'Don’t worry, it’s just a precaution’ explains our taxi driver not-so-reassuringly. ‘Some of our cars were shot at not so long ago’. He produces an extra license plate from the boot of his black cab, and quickly affixes it over his own. Standard procedure, he says, in preparation to take us through Belfast’s protestant Shankill district. ‘There are locals that don’t like having catholic taxi companies drive through the area,’ he says. 'They know us from the registration’.
Black taxis, like the one we are in now, came about when buses, being potential barricades, were banned in west Belfast. Today, this half of the capital city still has no public transport. Many drivers double up as tour guides, and the black taxi experience is becoming one of the city's premier attractions. At 24 years of age, it is my first time crossing the border.
Though the north is never more than a few miles away, for many in the south it might as well be another planet. As the republic revelled in a hedonistic decade of economic explosion, becoming a magnet for hordes of European workers and tourists alike, the north remained, for many, a no-go area - left picking up the pieces after thirty years of war. 60% of the population depend on the British government for any employment at all. Now that the gunfire has ceased, its people are determined to finally start getting on with their lives. Our driver is passionate about his hometown, orating from the driver seat in his strong Belfast twang. Accompanied by a Ukranian-Swiss friend, I pretend not to speak any English; I want to leave my southern nationality out of the equation, and let him tell his story.
Northern Ireland is breathtakingly beautiful. Its mountains and lakes are celebrated in Celtic mythology - this was once the kingdom of Cú Chulainn, the Gaelic Hercules. Turbulence began when the British built colonial plantations here in the sixteenth century, as part of their planned conquest of Ireland. Thousands of English and Scottish presbyterians were sent to establish vast colonies in Ulster, displacing leagues of natives in the process. 400 years on, the province retains a unique dual-culture, imprinted on the landscape itself. After the republic’s war of independence from Britain in the 1920s, the UK retained control of the mostly protestant, industrial north, dividing the island in two. While the republic busily built up its brand new state, the north was thrown into ethnic, religious, and political conflict. In the 1960s the region’s downtrodden catholic community, inspired by the Martin Luther King movement, marched for civil rights in a society where practically all positions of power (such as the entire police force) were exclusively held by protestants.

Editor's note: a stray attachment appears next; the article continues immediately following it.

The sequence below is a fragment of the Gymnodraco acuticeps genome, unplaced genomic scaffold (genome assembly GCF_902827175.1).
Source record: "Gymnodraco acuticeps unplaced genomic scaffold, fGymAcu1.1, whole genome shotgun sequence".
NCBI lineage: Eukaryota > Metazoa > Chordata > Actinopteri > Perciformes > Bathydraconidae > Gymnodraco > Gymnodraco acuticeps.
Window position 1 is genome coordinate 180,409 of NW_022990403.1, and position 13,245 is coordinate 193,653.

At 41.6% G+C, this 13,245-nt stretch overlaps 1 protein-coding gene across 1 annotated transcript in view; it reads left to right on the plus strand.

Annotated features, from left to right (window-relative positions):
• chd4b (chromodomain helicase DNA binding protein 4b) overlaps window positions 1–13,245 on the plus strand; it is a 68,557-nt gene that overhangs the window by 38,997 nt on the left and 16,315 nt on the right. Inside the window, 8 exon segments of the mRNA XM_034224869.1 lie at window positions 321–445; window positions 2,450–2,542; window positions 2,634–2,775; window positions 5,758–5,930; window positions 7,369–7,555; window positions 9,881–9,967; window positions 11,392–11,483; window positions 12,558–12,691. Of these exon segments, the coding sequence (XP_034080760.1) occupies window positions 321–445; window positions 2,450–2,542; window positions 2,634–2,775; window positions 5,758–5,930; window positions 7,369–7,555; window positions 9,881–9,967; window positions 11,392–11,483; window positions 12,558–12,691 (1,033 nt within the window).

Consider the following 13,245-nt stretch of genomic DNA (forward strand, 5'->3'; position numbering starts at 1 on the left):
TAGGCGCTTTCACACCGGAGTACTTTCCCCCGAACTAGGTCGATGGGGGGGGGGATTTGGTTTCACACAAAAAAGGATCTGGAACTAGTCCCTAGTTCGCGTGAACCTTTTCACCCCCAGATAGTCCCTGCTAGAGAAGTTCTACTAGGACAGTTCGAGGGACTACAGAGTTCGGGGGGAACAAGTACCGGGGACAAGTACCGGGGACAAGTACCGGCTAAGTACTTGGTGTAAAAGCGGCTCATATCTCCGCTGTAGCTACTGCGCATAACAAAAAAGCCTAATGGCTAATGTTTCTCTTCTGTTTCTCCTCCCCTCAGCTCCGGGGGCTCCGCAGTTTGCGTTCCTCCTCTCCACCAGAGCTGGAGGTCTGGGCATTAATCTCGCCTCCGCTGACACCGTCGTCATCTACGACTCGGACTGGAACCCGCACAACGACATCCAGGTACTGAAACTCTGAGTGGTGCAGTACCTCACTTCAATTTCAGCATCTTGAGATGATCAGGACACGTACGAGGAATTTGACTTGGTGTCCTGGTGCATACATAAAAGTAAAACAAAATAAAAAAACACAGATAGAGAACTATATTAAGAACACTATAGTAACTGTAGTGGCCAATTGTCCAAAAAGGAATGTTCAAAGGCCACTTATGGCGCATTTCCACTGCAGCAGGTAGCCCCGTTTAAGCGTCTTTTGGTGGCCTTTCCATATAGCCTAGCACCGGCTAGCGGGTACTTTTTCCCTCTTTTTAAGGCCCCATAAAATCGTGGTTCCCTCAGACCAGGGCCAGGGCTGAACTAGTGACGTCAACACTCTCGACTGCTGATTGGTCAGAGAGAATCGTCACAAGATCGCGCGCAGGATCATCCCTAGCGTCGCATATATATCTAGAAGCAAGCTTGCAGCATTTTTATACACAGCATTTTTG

Peace wall vs Berlin wall
The backlash was violent, and eventually the British army was sent in to restore order - they didn’t leave for the next thirty years. A bloody conflict between the army, the IRA and various other paramilitary groups dominated life in the north up until the ‘peace process’ began in 1998. Today, the so-called ‘peace wall’ mercilessly slices the city in two; at 26 ft (7.6m) this iron structure is over twice the height the Berlin wall ever was. It can be crossed only during daylight hours; by night, residents light bonfires against the wrought iron, making it white-hot to touch - Belfast’s own wall of fire. Political murals abound, unique cultural expressions born of the frustrations and outrages of the conflict. Locals adorn countless monuments to the dead, whose murders have all too often gone unanswered. The walls of catholic districts proclaim allegiance with Catalonia, Palestine, the Basque Country; protestant streets are hung with union jacks, murals of the queen flanked by masked men with machine guns.
In French, my friend quietly says to me, ‘I didn’t know places like this still existed in Europe.’ More than once, our driver is overcome and has to stop, the atrocities he recounts, after all, took place amongst his friends, his neighbours, his peers. He is genuinely aggrieved, genuinely distraught for what has become of his town, genuinely hopeful for the future. For a personal two-hour tour, which is nothing short of thrilling, he asks only £20 (only 22 euros then) - the price of a mediocre lunch across the border in Dublin. It is getting dark back in the bombed out city centre, where new buildings are mushrooming up everywhere. Belfast is awakening from a nightmare, and its people, with their characteristic resolve, have their sights firmly set on a new day.
Images: ©el_floz; © PPCC Antifa - courtesy of Flickr